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Translating LifeType

From LifeType Wiki

LifeType can be translated to any language, easily. In order to translate LifeType to a new language, it's a good idea to start based on the English locale (locale_en_UK.php) Make a copy of it, name it according to the rules below and translate the messages.


Locale files

Locale files are named based on the [2-letter ISO language codes] and [ISO country code]:


Where LL is the language code in lowercase letters and CC is the country code in uppercase letters. So locale_ca_ES.php means the Catalan (ca) locale used in Spain (ES)

As of Lifetype 1.2, locale files are split in two parts: one part for the blog front-end and one part for the administration back-end. The reason for this approach is that there is no need to load 1000+ lines of PHP strings for the blog front-end where hardly 100 of those are used, and the result is a few hundred kilobites of memory saved.

Front-end locale file are stored in the locale/ folder while back-end locale files are stored in the locale/admin/ folder. Both files follow the same naming scheme and internal format.

Locale files should be saved using a certain encoding. When working with western language, it is most likely enough to use iso-8859-1 but when working with other languages, it is advisable to use UTF-8 as it will make things easier further down the road. Please bear in mind that the front-end locale is the one that defines the encoding, direction and other parameters (so it is not possible to have the back-end locale using a different encoding from the front-end one)


Locale files are nothing more than a PHP file with one big associative array. Any line of a locale file looks like this:

$messages["key"] = "message";

When translating, only the message on the right side of the equals sign needs to be translated. The left part is what is used to refer to this message in the code and if changed, it would cause the right message not to be displayed.

All work basically consists in working line by line and provide a translation to our language of choice to each one of those lines.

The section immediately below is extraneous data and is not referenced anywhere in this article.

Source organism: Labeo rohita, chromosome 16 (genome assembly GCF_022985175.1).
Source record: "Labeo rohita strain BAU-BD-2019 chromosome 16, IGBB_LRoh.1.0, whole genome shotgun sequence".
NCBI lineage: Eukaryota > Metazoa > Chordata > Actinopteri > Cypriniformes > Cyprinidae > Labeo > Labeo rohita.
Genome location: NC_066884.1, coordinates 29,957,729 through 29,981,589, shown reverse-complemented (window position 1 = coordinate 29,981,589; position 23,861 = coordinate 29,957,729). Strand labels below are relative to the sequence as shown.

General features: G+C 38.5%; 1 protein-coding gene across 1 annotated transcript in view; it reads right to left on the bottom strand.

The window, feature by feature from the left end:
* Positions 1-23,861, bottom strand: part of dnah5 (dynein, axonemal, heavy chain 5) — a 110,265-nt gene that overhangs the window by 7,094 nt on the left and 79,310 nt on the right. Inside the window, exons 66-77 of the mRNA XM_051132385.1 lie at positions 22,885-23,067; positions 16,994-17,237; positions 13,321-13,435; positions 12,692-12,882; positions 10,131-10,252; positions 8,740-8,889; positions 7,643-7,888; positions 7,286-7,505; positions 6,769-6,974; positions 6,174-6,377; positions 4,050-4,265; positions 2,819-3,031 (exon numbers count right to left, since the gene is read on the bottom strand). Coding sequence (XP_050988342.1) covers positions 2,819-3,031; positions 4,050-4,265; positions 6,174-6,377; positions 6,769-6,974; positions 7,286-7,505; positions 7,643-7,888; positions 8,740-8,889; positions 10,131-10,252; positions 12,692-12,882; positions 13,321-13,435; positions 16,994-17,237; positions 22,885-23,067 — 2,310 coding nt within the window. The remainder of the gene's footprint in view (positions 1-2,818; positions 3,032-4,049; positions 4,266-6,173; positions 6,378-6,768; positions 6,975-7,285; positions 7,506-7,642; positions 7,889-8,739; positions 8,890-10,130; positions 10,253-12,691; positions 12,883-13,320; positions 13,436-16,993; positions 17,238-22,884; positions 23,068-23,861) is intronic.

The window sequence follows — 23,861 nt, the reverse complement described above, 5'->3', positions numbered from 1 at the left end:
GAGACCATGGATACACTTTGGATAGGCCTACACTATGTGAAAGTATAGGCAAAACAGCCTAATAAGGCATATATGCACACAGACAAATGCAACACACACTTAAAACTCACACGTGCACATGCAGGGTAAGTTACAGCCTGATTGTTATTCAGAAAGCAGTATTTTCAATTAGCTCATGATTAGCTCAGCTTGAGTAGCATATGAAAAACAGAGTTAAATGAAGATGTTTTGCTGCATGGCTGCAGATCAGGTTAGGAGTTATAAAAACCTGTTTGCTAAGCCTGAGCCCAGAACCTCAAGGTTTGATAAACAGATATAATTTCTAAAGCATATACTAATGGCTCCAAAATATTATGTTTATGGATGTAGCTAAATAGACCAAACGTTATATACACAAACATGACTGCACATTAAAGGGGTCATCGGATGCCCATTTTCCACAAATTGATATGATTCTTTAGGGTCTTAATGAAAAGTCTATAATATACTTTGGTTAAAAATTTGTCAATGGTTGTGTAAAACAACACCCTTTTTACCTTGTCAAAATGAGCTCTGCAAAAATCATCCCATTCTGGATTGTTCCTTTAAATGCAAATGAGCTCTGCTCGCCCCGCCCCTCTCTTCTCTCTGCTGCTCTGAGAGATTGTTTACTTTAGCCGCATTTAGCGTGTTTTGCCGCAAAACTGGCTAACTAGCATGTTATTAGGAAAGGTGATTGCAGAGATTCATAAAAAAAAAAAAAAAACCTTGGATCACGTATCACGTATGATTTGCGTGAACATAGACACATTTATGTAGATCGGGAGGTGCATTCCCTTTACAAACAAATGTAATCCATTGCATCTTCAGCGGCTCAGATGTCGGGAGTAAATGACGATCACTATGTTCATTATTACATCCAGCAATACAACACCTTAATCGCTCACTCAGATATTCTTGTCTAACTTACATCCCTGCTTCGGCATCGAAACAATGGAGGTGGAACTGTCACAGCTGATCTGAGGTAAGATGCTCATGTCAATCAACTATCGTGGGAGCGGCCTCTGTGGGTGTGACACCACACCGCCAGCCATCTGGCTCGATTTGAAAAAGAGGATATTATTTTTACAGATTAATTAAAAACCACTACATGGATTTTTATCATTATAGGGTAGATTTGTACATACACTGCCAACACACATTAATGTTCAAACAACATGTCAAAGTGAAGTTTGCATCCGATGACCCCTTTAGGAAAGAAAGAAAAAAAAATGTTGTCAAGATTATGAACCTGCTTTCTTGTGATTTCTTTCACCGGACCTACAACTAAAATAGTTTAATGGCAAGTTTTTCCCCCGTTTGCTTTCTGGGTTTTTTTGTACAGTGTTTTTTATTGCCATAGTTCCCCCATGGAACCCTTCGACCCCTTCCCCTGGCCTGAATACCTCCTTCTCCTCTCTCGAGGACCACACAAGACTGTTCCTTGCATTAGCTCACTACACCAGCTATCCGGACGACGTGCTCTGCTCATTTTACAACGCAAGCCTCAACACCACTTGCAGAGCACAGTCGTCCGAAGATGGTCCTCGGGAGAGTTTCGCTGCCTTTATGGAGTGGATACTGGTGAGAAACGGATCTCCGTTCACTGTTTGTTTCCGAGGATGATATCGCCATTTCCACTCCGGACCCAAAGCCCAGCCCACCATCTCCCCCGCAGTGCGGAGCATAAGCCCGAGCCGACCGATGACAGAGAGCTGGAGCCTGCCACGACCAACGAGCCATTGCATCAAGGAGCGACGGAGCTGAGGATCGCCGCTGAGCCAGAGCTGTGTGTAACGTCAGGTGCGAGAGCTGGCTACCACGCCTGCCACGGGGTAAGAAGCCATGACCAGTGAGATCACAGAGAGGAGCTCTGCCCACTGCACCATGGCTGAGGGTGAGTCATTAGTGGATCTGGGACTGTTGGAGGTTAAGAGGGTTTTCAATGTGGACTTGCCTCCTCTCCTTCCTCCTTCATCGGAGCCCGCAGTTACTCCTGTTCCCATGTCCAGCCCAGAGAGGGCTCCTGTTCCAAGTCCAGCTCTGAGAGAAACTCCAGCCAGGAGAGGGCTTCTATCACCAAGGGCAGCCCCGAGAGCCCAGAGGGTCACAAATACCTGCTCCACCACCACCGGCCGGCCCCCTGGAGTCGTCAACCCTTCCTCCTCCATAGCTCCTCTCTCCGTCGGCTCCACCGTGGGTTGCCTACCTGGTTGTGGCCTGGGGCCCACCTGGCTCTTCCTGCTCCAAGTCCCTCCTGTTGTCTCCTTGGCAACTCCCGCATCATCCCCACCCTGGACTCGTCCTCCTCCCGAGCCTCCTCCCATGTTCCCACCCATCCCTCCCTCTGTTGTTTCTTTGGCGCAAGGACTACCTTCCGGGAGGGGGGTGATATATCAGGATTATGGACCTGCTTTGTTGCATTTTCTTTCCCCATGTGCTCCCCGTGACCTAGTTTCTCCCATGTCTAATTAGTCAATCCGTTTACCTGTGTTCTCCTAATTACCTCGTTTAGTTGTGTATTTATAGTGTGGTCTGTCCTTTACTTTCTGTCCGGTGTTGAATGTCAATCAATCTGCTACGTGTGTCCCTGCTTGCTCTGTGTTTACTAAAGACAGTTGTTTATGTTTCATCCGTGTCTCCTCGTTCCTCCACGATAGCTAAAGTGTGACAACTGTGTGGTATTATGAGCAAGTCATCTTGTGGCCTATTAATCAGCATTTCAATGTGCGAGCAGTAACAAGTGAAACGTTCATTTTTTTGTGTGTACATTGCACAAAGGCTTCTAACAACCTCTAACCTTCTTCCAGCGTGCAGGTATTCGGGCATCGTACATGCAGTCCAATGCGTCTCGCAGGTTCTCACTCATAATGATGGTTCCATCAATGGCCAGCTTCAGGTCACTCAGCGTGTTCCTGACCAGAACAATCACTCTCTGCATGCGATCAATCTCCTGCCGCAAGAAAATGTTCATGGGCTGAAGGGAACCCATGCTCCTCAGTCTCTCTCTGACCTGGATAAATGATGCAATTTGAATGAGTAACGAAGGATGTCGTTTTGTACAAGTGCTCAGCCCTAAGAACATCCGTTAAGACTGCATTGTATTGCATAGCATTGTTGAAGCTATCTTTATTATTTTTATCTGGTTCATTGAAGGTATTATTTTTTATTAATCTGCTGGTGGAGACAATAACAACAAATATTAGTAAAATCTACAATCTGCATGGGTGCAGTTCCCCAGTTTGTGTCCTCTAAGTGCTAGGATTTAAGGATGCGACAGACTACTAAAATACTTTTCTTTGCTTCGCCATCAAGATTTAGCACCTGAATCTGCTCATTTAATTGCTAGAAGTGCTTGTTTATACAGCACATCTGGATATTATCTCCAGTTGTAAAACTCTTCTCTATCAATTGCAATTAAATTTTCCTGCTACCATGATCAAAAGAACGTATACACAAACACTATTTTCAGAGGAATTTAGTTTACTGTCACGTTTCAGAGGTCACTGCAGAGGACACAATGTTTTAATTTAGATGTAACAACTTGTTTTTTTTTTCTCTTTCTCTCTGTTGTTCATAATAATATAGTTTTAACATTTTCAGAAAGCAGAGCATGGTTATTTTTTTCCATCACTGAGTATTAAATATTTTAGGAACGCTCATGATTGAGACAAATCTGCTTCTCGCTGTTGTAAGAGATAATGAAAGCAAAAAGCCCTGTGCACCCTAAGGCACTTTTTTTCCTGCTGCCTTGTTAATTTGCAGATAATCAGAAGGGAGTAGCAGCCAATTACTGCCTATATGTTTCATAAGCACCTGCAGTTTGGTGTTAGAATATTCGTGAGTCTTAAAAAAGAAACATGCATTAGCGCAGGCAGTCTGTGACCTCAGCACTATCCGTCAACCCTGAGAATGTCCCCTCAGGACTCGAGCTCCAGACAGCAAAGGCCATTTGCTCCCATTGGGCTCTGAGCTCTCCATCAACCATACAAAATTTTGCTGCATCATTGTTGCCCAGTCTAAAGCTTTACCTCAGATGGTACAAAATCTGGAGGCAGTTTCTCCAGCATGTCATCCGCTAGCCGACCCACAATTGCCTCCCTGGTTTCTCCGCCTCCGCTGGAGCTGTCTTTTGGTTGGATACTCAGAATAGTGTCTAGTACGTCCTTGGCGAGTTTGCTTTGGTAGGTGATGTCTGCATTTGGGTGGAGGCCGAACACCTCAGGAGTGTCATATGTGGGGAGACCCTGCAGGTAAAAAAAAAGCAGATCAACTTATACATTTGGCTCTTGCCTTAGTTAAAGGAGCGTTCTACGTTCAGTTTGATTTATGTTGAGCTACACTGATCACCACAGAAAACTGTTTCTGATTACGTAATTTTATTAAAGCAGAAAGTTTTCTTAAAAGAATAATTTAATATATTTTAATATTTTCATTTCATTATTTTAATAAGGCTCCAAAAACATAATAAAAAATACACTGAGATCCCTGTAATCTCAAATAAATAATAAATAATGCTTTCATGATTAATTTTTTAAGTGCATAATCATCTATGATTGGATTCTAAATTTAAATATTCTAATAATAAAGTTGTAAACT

Some of the lines have special tokens such as "%s", "%1" or "%2". These tokens do not need to be translated, and they are only placeholders that indicate the locale engine in LifeType where to place certain bits of dynamic text. For example, the message that is used to inform users that an article was successfully deleted looks like this in the English locale:

$messages['article_deleted_ok'] = 'Post "%s" deleted successfully';

Here %s means that the topic of the artible that was just deleted will be dynamically embedded in that message, so it is important not to remove it. It is possible, however, to change its location in the message according to our language.

Language settings

At the top of a locale file there are a few lines which are not messages but special values that tell the LifeType locale engine how to handle certain parameters of this locale file:

  • encoding: encoding in which this file was saved. It is important to set here the same encoding as with which the file was originally saved. This parameter is used in all pages and responses generated by LifeType so if the file encoding and this parameter don't match, we will most likely get gibberish in our pages.
  • locale_description: description of the locale (used in the user interface)
  • date_format: the default date format (based on [these parameters])
  • direction: Set it to "ltr" for left-to-right languages or "rtl" for right-to-left languages. If not set, it will default to "ltr".
  • days: an array containing all the weekdays in their "long" form.
  • daysshort: another array with the 2-letter version of the days.
  • months: an array with the list of months
  • first_day_of_week: set it to '0' to make Sunday be the first day of the week or '1' to make it be Monday. If not set, it will default to '1' (Monday)

Updating a locale file

Once a locale has been created, it needs to be maintained for future releases.

Usually the development team works on the English locale and places new and updated strings at the bottom of the file after a certain mark. For example in the case of LifeType 1.1, this is marking the place where new strings have been added:

// new strings for 1.2

In order to update a locale file, all that needs to be done is copy all the strings below this mark to the locale file that we are currently maintaining and translate the messages.

Locale files which have not been translated are moved to the locale/unported/ folder, please move it back to the locale/ folder so that it is visible to LifeType.

Once the locale has been updated, please submit it via so that the development team can update it in the Subversion repository.